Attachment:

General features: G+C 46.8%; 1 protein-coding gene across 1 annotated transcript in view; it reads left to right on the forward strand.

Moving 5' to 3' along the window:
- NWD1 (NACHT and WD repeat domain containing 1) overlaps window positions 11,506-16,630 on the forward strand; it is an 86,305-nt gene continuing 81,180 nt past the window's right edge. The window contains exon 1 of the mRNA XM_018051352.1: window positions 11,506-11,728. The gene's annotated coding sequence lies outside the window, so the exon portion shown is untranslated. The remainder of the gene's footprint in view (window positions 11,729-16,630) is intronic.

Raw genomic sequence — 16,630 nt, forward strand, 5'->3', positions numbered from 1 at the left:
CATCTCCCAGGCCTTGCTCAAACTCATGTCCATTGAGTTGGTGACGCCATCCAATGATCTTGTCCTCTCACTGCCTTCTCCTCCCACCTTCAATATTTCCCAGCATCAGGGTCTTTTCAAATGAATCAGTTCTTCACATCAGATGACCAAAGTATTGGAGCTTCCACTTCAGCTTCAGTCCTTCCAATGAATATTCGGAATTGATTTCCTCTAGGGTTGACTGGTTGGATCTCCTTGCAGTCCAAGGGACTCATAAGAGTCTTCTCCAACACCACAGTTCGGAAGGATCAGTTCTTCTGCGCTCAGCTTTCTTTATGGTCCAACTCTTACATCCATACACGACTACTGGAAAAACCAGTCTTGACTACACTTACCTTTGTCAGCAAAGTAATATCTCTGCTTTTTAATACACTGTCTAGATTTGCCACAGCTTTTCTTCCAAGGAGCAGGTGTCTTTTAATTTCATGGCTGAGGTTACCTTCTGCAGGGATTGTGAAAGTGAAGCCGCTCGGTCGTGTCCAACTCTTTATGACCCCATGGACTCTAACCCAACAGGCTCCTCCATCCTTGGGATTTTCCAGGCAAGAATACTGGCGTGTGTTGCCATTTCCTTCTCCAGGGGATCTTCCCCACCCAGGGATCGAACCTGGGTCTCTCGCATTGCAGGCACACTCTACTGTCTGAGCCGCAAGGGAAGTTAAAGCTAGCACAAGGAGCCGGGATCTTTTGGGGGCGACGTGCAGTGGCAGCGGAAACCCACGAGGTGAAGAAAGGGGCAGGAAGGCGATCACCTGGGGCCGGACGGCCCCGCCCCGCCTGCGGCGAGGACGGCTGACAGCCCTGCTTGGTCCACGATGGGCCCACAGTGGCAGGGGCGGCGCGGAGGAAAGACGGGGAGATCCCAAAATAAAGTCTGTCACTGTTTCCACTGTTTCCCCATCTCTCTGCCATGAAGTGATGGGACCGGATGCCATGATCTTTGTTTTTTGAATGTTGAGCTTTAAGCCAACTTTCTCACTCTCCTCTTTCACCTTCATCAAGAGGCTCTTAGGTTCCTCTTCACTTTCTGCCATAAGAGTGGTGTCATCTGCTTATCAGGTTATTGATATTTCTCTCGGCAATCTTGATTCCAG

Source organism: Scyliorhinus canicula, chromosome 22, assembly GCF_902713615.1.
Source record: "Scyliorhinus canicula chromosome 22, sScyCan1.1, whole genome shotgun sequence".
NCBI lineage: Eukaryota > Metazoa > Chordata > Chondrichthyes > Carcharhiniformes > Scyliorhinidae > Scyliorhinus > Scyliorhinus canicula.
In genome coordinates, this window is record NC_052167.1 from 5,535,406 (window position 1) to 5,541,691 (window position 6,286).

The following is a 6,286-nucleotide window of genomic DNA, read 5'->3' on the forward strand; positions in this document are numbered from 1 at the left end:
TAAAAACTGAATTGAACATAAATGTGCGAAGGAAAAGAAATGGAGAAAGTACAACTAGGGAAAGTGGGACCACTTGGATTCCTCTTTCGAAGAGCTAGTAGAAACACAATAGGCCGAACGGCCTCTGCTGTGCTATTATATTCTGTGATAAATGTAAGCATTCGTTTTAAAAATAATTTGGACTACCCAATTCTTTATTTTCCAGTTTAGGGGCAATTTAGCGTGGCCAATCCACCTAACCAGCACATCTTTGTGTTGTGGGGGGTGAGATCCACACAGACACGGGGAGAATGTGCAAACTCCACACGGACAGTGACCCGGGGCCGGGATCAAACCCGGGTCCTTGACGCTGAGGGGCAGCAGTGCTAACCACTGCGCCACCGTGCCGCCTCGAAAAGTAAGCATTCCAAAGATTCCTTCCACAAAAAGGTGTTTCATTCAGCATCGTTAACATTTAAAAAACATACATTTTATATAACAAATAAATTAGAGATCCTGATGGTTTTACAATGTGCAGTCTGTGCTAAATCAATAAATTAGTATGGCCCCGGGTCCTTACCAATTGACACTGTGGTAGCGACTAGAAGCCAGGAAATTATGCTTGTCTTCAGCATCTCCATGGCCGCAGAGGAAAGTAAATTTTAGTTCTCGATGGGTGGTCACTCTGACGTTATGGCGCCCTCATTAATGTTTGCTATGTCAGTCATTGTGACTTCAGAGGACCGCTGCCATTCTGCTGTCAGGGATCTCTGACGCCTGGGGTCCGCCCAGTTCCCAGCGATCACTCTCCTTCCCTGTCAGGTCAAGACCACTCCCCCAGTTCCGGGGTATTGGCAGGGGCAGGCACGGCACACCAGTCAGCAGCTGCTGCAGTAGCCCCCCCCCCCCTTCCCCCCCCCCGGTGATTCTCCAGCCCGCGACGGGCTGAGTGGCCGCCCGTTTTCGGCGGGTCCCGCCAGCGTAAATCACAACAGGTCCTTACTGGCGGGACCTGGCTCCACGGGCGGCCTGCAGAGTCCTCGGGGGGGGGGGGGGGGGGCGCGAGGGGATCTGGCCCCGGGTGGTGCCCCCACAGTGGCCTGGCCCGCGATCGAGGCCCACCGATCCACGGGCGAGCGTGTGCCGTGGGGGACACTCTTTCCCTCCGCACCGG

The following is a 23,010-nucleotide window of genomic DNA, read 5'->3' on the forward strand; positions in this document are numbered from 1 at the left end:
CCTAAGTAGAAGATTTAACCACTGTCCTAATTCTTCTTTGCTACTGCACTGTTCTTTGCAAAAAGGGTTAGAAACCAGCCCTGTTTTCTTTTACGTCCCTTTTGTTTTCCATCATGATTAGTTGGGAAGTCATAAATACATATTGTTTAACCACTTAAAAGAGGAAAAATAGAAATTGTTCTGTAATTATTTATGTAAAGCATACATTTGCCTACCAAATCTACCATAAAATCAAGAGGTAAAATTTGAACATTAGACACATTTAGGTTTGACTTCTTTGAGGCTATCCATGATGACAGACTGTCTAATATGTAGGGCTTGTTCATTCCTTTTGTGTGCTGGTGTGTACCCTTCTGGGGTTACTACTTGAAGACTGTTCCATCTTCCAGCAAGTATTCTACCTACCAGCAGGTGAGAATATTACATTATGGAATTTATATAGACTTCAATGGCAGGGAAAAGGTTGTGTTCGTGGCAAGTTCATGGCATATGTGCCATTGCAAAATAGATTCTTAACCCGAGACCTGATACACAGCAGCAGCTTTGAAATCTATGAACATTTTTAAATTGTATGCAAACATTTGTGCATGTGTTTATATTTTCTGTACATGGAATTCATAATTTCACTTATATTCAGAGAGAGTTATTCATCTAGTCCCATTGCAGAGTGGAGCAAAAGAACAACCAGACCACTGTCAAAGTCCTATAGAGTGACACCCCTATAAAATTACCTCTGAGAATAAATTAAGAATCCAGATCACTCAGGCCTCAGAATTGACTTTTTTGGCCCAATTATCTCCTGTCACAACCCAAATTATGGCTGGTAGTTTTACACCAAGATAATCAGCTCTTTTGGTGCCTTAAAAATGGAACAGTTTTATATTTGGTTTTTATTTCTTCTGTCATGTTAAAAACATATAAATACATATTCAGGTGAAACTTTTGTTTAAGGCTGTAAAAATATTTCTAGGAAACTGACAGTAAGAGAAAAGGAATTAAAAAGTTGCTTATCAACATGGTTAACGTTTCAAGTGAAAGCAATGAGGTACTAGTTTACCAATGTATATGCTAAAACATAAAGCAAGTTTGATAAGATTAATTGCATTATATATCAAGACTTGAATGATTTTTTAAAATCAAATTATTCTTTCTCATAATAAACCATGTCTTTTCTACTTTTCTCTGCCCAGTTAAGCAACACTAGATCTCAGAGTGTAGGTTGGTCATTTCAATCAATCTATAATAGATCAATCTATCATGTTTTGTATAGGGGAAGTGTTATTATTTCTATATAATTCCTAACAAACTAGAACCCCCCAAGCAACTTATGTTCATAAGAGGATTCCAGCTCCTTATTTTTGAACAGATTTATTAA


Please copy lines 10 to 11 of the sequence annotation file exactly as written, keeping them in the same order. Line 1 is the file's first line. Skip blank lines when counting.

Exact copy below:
The following is a 6,286-nucleotide window of genomic DNA, read 5'->3' on the forward strand; positions in this document are numbered from 1 at the left end:
TAAAAACTGAATTGAACATAAATGTGCGAAGGAAAAGAAATGGAGAAAGTACAACTAGGGAAAGTGGGACCACTTGGATTCCTCTTTCGAAGAGCTAGTAGAAACACAATAGGCCGAACGGCCTCTGCTGTGCTATTATATTCTGTGATAAATGTAAGCATTCGTTTTAAAAATAATTTGGACTACCCAATTCTTTATTTTCCAGTTTAGGGGCAATTTAGCGTGGCCAATCCACCTAACCAGCACATCTTTGTGTTGTGGGGGGTGAGATCCACACAGACACGGGGAGAATGTGCAAACTCCACACGGACAGTGACCCGGGGCCGGGATCAAACCCGGGTCCTTGACGCTGAGGGGCAGCAGTGCTAACCACTGCGCCACCGTGCCGCCTCGAAAAGTAAGCATTCCAAAGATTCCTTCCACAAAAAGGTGTTTCATTCAGCATCGTTAACATTTAAAAAACATACATTTTATATAACAAATAAATTAGAGATCCTGATGGTTTTACAATGTGCAGTCTGTGCTAAATCAATAAATTAGTATGGCCCCGGGTCCTTACCAATTGACACTGTGGTAGCGACTAGAAGCCAGGAAATTATGCTTGTCTTCAGCATCTCCATGGCCGCAGAGGAAAGTAAATTTTAGTTCTCGATGGGTGGTCACTCTGACGTTATGGCGCCCTCATTAATGTTTGCTATGTCAGTCATTGTGACTTCAGAGGACCGCTGCCATTCTGCTGTCAGGGATCTCTGACGCCTGGGGTCCGCCCAGTTCCCAGCGATCACTCTCCTTCCCTGTCAGGTCAAGACCACTCCCCCAGTTCCGGGGTATTGGCAGGGGCAGGCACGGCACACCAGTCAGCAGCTGCTGCAGTAGCCCCCCCCCCCCTTCCCCCCCCCCGGTGATTCTCCAGCCCGCGACGGGCTGAGTGGCCGCCCGTTTTCGGCGGGTCCCGCCAGCGTAAATCACAACAGGTCCTTACTGGCGGGACCTGGCTCCACGGGCGGCCTGCAGAGTCCTCGGGGGGGGGGGGGGGGGGCGCGAGGGGATCTGGCCCCGGGTGGTGCCCCCACAGTGGCCTGGCCCGCGATCGAGGCCCACCGATCCACGGGCGAGCGTGTGCCGTGGGGGACACTCTTTCCCTCCGCACCGG